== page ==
Given the research.

Time cover.jpg

Click here for the text of an interesting May 10, 2004 Time Magazine article on Giedd’s research.

Giedd, J. N. (1999). “Development of the human corpus callosum during childhood and adolescence: A longitudinal MRI study.” Progress in Neuro-Psychopharmacology
& Biological Psychiatry 23: 571-588.

Giedd, J. N. (2004). “Structural magnetic resonance imaging of the adolescent brain.”

Adolescent Brain Development: Vulnerabilities and Opportunities: 77 – 85. Giedd, J. N., J. Blumenthal, et al. (1999). “Brain development during childhood and adolescence: A longitudinal MRI study.” Nature Neuroscience 2(10): 861-863.

 

Standard
life, Michigan

It was the worst school massacre in history.

Classes began as usual at 8:30 a.m. at the Bath Consolidated School.

At 8:45 a.m. an explosion tore through half the school.

First-grade teacher Bernice Sterling described the explosion as being like an earthquake: “It seemed as though the floor went up several feet”, she said. “… the air seemed to be full of children and flying desks and books. Children were tossed high in the air; some were catapulted out of the building.”

The north wing of the school collapsed. Parts of the walls crumbled, and the edge of the roof fell to the ground.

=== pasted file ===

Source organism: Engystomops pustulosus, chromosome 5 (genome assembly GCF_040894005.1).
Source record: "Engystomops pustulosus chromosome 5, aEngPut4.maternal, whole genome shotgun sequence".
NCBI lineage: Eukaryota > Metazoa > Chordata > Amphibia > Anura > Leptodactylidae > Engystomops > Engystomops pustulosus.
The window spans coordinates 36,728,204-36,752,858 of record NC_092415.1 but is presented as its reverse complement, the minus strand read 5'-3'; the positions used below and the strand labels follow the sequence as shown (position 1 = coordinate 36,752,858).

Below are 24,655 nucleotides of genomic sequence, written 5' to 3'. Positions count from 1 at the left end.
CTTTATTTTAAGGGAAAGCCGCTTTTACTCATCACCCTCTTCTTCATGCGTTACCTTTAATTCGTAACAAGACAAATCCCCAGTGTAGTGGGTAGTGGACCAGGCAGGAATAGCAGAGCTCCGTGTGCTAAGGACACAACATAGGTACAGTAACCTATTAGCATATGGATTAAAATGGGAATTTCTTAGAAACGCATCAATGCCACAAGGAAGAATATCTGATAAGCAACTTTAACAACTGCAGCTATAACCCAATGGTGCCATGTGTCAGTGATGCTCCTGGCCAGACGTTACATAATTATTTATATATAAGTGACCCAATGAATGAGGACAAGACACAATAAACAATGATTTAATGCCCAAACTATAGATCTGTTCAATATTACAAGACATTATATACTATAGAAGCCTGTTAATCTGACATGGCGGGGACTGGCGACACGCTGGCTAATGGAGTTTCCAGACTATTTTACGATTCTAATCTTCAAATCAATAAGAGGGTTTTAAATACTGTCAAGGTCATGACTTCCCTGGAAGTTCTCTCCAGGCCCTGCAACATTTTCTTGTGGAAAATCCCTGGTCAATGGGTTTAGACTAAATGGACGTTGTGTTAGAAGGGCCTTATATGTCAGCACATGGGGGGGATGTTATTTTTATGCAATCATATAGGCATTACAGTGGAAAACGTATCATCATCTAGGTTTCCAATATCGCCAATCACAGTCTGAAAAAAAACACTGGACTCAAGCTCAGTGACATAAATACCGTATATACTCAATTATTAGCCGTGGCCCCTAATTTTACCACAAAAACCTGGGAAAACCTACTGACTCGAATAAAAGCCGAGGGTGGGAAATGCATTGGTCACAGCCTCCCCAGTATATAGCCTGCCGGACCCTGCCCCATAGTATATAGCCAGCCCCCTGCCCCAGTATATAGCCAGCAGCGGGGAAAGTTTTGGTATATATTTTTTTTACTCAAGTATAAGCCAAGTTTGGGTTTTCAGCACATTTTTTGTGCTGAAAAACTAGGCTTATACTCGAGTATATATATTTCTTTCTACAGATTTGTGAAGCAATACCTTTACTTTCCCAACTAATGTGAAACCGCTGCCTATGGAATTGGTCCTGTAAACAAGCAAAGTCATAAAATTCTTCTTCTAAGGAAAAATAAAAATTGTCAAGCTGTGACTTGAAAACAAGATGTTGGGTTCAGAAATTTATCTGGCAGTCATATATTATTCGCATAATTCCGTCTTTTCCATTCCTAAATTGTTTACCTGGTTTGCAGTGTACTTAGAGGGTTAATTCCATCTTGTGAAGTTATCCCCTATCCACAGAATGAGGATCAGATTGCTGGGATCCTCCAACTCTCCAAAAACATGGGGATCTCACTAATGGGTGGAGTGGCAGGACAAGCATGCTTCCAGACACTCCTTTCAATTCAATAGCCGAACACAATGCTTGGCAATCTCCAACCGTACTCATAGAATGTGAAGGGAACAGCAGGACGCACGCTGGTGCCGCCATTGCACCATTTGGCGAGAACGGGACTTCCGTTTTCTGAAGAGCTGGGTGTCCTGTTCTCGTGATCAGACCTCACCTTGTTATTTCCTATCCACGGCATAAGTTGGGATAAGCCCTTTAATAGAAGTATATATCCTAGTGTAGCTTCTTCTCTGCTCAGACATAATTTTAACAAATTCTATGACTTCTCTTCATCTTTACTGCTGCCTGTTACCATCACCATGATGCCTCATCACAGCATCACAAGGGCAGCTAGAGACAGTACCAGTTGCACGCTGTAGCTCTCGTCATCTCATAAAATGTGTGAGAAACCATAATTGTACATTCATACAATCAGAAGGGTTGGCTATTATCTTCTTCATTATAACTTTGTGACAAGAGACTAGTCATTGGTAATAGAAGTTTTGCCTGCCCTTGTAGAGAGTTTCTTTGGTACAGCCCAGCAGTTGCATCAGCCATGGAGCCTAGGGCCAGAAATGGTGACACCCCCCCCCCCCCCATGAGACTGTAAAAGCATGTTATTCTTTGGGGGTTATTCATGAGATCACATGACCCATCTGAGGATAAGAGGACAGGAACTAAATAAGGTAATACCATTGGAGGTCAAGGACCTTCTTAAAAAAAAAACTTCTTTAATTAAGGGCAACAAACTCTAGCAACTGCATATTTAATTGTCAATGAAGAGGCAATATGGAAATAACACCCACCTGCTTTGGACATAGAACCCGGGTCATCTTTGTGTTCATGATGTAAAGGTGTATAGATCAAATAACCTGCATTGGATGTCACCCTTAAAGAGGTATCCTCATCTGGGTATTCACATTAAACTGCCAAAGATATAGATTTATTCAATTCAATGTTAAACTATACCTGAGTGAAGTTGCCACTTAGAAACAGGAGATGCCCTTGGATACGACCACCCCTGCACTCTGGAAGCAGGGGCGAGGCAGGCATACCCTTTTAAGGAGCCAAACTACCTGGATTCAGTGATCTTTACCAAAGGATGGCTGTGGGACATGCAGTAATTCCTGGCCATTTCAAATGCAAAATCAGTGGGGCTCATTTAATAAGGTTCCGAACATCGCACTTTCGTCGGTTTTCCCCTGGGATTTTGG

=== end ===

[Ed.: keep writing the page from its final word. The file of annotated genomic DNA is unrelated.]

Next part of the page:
A rescue worker recounted: There was a pile of children of about five or six under the roof and some of them had arms sticking out, some had legs, and some just their heads sticking out. They were unrecognizable because they were covered with dust, plaster, and blood. There were not enough of us to move the roof.

It was the worst school massacre in history.

The Bath School massacre was a series of violent attacks perpetrated by Andrew Kehoe on May 18, 1927, in Bath Township, Michigan, which killed 38 elementary schoolchildren and six adults and injured at least 58 others. Kehoe killed his wife and firebombed his farm, then detonated an explosion in the Bath Consolidated School before committing suicide by detonating a final device in his truck.

The 55-year-old school board treasurer was angered by increased taxes and his defeat in the Spring 1926 election for township clerk. He was thought to have planned his “murderous revenge” after that public defeat.

An eyewitness described the aftermath of the explosion: Mother after mother came running into the school yard, and demanded information about her child and, on seeing the lifeless form lying on the lawn, sobbed and swooned…In no time more than 100 men were at work tearing away the debris of the school, and nearly as many women were frantically pawing over the timber and broken bricks for traces of their children.

Another witness painted a portrait of personal despair: A mother, Mrs. Eugene Hart, sat on the bank a short distance from the school with a dead little daughter on each side of her. She was holding her little boy, Percy, who died a short time after they got him to the hospital. As she sat there in despair, waiting for help for her son, Kehoe blew his truck up, severely wounding Perry, her oldest child. How does a mother survive that?